HOW MANY GLASSES MAKE YOU A HEAVY DRINKER?
10? 15? Actually, it’s eight. Here’s why it might be time to find your booze balance
IT’S A SOBERING THOUGHT
in the season of good cheer, but for all the publicity around other drugs, alcohol is the most abused substance in South Africa and globally.
‘Research over the past 20 years indicates that women are drinking more, drinking younger, and indulging in more bingedrinking,’ says Claire Savage, senior training officer at the South African National Council on Alcoholism & Drug Dependence (Sanca) Durban Alcohol and Drug Centres.
About 130 people die in South Africa each day of alcohol-related causes, says prof Charles Parry, director of the Alcohol and Drug Abuse Research Unit at the SA Medical Research Council. And according to our Minister of Social Development, Bathabile Olive Dlamini, we have one of the highest average individual consumption rates of alcohol and rank highest for binge-drinking in the world.
Measuring the problem
But how much is too much? You’re a ‘heavy drinker’ if you have eight or more drinks a week (men can have 14), according to the US Centers for Disease Control and Prevention. And South African women top the list of heavy-drinking women in Africa, according to a World Health Organisation (WHO) report last year – we tie with Zambia. It’s small consolation that Africa ranked below Europe and the US,estimated to have a per capita alcohol consumption of 12.18 litres and 8.67 litres respectively, compared with our 6.15 litres a week. We ranked 55th out of 189 countries in the heaviestdrinking stakes.
Of special concern is our bingedrinking. The WHO reported that 41.2% of South African women were binge drinkers, meaning they drink in a way that brings their blood alcohol concentration levels to 0.08g/dl – which typically occurs after four standard drinks in two hours for women ( ve drinks for men). A standard drink is 360ml of beer (5% alcohol content); 150ml of wine (12%), a typical wine glass; or 45ml of 80-proof (40%) distilled spirits like gin, vodka, whiskey, rum, a tot or shot.
What’s driving us to drink?
Women drink for a cocktail of reasons, says Claire – from attempting to escape from the distress of poverty or heartache, to masking insecurities, shedding inhibitions and just ‘feeling good’. And though it’s not a problem in moderation, it can easily tip into abuse. This has become much easier in recent years because the social stigma that traditionally gave women a greater sense of shame about drinking and getting drunker than men has faded, she says – and advertising and celebrity drinkers have given alcohol acceptability, even allure.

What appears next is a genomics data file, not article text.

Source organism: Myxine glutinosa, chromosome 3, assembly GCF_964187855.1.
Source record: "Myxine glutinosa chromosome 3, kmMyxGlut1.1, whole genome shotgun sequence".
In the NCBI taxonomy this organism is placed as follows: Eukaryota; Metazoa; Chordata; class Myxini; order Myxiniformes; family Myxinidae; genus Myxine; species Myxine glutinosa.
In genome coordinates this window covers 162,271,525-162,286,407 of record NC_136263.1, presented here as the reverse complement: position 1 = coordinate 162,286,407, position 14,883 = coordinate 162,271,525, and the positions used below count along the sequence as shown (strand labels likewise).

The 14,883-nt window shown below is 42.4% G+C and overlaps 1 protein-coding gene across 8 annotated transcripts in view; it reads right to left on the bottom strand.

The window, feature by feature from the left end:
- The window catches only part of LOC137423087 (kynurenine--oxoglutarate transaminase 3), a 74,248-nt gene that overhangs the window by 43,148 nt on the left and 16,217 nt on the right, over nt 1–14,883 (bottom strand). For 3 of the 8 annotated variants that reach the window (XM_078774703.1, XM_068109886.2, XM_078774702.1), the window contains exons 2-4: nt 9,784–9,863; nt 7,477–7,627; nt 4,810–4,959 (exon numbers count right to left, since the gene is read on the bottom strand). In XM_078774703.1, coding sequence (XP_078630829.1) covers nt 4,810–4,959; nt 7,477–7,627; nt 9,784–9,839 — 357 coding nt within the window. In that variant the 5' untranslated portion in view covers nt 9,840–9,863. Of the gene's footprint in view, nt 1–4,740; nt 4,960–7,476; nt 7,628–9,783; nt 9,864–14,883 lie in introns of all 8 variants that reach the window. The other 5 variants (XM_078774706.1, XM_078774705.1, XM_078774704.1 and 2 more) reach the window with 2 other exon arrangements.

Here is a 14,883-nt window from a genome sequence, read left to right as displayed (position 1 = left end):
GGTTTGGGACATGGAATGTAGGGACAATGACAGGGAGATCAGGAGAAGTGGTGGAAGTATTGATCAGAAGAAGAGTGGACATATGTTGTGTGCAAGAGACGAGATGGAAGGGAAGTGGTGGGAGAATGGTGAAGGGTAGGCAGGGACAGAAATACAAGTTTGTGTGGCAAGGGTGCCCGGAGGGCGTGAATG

Women are also increasingly driven by demanding careers and their multiple roles as partners and parents. On top of this, there’s the pressure of being constantly on call, and the new worries social media brings, from fear of missing out to feeling we must compete with others’ carefully edited posts and airbrushed images.
Counting the costs
The temptation to escape with a drink can be high, but the cost of overdoing it is higher. ‘Heavy drinking causes impairment of the central nervous system, particularly your brain,’ Claire says. It dulls senses, slows reactions, impairs sexual performance and memory, distorts judgement, affects concentration and coordination and brings mood swings and depression. It also raises your risk of everything from breast cancer to hypertension, ulcers, liver damage, osteoporosis and reproductive problems, including infertility; and if you’re pregnant you put the foetus at serious risk.
As for the argument that alcohol, especially red wine, can be bene cial, ‘some research indicates that moderate alcohol consumption (a glass a day) may elevate good cholesterol, but the fact is that prolonged drinking has been associated with strokes and heart failure,’ Claire says. Charles agrees, saying that even one drink a day can increase your chances of breast cancer by about 20%.
Spotting the signs
When it comes to slipping from social drinker to problem drinker, traumatic or disruptive early life experiences such as divorce, abandonment or abuse make you especially vulnerable, as does alcoholism or psychiatric illness in your family, says Charles. Genetics have a role, but are responsible for only half your risk for alcoholism. Environmental factors account for the rest – peers, family and alcohol availability.
Early warning signs to watch out for are drinking to relieve stress, and a high tolerance for alcohol. ‘People who can “hold their drinks” are not strong, but potentially alcoholics,’ Claire says. Other signs include, gulping drinks at parties, needing a drink for your ‘nerves’, minimising or lying about your drinking, feeling guilty and getting defensive about it, and missing work because of it.
‘Not everybody who drinks alcohol abuses it,’ says Dr Osborn Mahanjana, chief executive of the Industry Association for Responsible Alcohol Use. He believes the ‘responsible drinking’ message is reaching people, and quotes WHO statistics which suggest 40% of South Africans drink alcohol, ‘but only 10% abuse it’. ‘We simply need to get people to drink less; to binge less frequently,’ he says.
The key is to assess your drinking. ‘Be honest about how much you’re consuming,’ Claire says. ‘If you’re having more than two drinks a day, make a commitment to cut down, if not to stop drinking altogether.’ Identify your triggers, change your routines and plan how you’re going to socialise and deal with different pressure situations. If you can’t do this, get professional help.